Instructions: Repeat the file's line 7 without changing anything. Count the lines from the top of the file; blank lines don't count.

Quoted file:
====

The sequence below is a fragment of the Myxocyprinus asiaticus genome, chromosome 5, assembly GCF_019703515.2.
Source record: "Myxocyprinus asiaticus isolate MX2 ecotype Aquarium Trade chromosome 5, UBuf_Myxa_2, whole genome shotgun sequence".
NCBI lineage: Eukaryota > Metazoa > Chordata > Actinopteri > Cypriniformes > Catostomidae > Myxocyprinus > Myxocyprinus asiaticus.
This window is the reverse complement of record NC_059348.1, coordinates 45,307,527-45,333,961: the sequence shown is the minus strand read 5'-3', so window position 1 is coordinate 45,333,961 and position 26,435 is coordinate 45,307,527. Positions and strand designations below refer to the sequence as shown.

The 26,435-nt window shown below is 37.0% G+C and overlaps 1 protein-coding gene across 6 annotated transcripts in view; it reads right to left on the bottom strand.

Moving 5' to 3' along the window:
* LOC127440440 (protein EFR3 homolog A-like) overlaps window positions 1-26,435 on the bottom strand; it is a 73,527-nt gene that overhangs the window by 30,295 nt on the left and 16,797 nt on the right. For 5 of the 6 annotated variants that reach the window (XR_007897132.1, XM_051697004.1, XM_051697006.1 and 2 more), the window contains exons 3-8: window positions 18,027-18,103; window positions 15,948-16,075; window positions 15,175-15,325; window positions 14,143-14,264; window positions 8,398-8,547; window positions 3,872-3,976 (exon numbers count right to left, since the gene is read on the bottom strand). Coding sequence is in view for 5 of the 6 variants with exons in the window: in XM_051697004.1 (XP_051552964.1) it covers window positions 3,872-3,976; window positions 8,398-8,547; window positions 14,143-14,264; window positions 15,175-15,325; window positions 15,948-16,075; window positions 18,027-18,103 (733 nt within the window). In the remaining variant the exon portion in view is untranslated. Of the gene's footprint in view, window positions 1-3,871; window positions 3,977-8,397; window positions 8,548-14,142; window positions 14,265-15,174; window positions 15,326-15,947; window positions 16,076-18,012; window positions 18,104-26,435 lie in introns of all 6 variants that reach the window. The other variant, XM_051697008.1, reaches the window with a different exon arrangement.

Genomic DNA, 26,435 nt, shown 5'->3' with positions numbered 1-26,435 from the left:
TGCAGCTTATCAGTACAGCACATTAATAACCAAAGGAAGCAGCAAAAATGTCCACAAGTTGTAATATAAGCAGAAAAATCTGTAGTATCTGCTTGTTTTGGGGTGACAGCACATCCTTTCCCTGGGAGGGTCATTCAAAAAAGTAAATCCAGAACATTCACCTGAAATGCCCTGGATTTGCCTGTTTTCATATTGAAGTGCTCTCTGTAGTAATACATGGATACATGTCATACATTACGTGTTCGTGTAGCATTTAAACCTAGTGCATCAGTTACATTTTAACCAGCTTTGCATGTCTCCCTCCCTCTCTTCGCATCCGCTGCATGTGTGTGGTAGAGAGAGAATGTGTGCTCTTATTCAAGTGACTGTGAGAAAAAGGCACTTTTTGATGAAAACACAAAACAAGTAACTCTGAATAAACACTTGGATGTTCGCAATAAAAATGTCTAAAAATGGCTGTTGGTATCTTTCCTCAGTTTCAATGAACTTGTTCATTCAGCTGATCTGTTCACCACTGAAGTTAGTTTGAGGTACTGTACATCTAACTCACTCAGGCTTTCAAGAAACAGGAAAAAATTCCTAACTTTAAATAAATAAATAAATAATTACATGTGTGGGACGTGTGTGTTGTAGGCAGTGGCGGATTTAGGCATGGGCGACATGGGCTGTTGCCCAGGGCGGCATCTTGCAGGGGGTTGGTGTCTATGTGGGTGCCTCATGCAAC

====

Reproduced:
* LOC127440440 (protein EFR3 homolog A-like) overlaps window positions 1-26,435 on the bottom strand; it is a 73,527-nt gene that overhangs the window by 30,295 nt on the left and 16,797 nt on the right. For 5 of the 6 annotated variants that reach the window (XR_007897132.1, XM_051697004.1, XM_051697006.1 and 2 more), the window contains exons 3-8: window positions 18,027-18,103; window positions 15,948-16,075; window positions 15,175-15,325; window positions 14,143-14,264; window positions 8,398-8,547; window positions 3,872-3,976 (exon numbers count right to left, since the gene is read on the bottom strand). Coding sequence is in view for 5 of the 6 variants with exons in the window: in XM_051697004.1 (XP_051552964.1) it covers window positions 3,872-3,976; window positions 8,398-8,547; window positions 14,143-14,264; window positions 15,175-15,325; window positions 15,948-16,075; window positions 18,027-18,103 (733 nt within the window). In the remaining variant the exon portion in view is untranslated. Of the gene's footprint in view, window positions 1-3,871; window positions 3,977-8,397; window positions 8,548-14,142; window positions 14,265-15,174; window positions 15,326-15,947; window positions 16,076-18,012; window positions 18,104-26,435 lie in introns of all 6 variants that reach the window. The other variant, XM_051697008.1, reaches the window with a different exon arrangement.